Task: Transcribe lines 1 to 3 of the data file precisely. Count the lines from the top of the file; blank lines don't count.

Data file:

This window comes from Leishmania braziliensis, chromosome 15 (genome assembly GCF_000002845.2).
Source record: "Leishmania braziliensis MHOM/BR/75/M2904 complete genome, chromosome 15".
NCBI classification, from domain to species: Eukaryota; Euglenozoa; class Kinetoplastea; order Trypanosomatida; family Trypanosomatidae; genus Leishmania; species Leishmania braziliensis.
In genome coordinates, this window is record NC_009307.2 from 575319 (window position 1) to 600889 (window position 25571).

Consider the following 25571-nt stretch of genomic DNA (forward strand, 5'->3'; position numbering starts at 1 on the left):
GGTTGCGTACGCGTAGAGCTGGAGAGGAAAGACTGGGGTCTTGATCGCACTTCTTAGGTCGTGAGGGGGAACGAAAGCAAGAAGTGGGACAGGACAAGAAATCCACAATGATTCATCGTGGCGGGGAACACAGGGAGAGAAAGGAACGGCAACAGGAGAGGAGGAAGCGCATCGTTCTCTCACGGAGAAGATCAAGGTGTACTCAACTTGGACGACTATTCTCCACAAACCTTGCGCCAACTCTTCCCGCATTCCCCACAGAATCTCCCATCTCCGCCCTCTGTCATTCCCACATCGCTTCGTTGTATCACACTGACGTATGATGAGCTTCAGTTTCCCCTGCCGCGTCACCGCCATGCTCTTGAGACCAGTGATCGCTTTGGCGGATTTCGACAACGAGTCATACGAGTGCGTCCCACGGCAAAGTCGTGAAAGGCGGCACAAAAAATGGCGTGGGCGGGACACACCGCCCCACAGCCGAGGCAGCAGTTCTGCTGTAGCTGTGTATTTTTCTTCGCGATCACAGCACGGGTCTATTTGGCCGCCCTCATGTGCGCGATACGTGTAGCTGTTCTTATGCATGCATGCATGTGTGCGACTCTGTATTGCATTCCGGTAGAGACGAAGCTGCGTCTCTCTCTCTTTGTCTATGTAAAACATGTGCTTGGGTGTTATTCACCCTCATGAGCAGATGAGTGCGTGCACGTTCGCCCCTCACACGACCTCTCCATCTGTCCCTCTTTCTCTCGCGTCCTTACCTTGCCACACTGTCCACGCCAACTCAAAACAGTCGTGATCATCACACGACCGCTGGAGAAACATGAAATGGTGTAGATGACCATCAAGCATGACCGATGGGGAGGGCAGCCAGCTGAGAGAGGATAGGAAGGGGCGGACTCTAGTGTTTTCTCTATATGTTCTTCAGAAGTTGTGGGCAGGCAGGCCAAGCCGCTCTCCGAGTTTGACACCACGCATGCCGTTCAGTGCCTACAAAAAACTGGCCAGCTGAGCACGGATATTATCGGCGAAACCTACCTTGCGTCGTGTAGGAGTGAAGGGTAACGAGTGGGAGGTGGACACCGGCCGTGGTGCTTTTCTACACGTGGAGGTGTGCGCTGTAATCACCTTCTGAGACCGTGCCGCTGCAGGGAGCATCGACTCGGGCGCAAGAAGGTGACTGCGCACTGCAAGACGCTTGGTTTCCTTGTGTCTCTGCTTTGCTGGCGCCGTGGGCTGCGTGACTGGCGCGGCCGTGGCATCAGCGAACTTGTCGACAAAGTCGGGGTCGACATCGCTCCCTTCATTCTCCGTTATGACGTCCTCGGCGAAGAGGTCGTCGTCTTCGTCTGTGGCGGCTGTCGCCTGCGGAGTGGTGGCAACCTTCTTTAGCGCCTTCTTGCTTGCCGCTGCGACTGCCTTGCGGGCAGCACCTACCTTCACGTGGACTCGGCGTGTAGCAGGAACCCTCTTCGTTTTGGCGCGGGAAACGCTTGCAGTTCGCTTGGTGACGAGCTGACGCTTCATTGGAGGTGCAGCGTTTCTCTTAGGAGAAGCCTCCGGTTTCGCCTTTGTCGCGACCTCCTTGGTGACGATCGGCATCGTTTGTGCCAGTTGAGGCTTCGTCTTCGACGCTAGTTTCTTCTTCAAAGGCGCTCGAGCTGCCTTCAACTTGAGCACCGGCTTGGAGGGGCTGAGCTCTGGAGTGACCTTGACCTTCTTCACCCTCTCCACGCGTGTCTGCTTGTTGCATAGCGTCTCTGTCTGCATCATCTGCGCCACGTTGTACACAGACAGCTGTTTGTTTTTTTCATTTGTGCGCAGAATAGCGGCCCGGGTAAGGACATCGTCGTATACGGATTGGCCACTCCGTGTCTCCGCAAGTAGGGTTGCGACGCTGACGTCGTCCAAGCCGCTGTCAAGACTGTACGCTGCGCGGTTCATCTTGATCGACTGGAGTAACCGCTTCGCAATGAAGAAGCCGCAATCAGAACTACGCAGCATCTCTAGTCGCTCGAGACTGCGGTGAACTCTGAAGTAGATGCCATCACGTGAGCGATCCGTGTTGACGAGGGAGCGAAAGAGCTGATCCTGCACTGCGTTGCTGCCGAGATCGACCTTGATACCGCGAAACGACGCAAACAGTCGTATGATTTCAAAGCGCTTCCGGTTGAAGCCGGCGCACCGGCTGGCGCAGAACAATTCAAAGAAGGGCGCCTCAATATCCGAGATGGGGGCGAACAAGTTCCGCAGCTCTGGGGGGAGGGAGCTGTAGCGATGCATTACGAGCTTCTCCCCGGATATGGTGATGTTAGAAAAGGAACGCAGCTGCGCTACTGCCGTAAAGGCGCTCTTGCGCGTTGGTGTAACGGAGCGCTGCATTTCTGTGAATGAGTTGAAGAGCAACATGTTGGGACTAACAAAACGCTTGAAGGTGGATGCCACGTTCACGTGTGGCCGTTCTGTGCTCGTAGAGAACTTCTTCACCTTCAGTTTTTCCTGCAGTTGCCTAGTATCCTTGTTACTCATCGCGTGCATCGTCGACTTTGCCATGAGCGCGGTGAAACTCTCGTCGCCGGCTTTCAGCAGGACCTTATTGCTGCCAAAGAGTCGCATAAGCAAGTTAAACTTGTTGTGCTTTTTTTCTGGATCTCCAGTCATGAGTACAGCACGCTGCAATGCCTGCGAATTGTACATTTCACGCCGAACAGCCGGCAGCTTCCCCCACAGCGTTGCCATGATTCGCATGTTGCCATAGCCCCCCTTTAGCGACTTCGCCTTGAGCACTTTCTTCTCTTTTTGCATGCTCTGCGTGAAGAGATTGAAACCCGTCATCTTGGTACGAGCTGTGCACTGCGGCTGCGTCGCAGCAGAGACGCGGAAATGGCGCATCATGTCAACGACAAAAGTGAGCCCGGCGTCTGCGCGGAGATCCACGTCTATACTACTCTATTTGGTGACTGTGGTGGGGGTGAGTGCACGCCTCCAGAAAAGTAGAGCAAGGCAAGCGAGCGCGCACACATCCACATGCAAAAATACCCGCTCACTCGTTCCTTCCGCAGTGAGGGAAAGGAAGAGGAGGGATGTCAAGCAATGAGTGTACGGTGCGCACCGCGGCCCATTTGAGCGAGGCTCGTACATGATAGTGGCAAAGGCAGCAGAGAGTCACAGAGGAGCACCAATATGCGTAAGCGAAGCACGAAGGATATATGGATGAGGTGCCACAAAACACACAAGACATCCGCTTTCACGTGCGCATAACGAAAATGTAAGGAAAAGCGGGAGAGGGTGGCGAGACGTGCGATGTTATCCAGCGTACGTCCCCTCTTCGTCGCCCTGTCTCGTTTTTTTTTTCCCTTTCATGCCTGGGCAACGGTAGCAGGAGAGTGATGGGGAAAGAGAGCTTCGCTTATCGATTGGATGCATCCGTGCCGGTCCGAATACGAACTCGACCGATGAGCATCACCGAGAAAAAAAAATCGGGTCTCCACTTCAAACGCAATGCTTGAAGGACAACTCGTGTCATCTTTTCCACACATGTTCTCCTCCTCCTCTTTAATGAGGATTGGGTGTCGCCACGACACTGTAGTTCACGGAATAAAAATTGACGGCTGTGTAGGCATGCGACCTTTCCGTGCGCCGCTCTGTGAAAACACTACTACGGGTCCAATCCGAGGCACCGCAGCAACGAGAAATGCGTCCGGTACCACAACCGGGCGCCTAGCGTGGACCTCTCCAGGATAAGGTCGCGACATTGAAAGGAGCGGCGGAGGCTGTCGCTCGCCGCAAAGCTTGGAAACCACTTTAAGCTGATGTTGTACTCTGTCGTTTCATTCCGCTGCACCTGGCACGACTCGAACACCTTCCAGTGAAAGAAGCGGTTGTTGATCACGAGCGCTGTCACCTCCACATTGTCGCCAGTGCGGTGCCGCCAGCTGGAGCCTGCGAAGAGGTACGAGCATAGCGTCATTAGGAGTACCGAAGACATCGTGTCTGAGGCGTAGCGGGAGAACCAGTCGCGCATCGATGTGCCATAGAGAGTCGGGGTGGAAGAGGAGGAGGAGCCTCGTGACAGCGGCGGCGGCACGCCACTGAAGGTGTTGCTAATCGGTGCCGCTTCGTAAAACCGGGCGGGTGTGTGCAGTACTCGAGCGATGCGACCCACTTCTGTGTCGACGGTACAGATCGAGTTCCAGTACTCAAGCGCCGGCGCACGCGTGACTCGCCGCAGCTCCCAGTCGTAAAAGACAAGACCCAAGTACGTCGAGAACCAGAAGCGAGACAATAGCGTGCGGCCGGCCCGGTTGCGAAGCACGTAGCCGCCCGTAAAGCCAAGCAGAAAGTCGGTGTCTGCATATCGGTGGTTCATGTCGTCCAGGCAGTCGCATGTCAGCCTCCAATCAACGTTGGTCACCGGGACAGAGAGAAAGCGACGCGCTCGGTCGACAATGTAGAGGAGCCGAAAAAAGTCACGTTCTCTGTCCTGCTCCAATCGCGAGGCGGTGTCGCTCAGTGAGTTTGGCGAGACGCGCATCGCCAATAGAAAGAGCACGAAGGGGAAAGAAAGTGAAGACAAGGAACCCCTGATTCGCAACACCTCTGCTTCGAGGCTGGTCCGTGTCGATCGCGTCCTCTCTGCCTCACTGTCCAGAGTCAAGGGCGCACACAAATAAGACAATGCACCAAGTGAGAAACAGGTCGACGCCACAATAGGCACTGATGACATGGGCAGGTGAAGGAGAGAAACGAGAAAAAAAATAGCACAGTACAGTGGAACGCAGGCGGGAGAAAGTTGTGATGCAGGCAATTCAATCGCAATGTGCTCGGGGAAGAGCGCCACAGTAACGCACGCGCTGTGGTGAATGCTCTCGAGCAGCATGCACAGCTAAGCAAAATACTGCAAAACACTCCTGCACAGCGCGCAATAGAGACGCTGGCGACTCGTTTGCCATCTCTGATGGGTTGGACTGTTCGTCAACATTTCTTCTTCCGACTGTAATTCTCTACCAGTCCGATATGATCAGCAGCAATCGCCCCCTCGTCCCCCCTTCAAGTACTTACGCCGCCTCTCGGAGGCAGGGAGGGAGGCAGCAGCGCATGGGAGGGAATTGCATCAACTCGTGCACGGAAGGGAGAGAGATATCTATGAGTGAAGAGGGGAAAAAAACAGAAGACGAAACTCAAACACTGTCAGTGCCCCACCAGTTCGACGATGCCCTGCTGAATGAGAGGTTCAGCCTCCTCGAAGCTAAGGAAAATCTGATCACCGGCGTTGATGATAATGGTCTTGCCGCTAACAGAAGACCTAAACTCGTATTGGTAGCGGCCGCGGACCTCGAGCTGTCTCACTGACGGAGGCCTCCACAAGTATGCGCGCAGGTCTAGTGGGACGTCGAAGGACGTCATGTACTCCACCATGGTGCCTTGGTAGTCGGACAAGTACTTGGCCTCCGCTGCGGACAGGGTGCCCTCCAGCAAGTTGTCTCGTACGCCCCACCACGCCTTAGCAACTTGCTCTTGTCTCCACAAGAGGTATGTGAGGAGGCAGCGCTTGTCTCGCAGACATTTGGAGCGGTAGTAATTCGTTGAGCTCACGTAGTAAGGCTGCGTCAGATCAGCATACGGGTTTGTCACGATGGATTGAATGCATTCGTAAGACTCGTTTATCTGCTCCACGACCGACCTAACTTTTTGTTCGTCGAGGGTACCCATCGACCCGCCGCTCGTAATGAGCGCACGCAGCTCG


This window comes from Leishmania braziliensis, chromosome 15 (genome assembly GCF_000002845.2).
Source record: "Leishmania braziliensis MHOM/BR/75/M2904 complete genome, chromosome 15".
NCBI classification, from domain to species: Eukaryota; Euglenozoa; class Kinetoplastea; order Trypanosomatida; family Trypanosomatidae; genus Leishmania; species Leishmania braziliensis.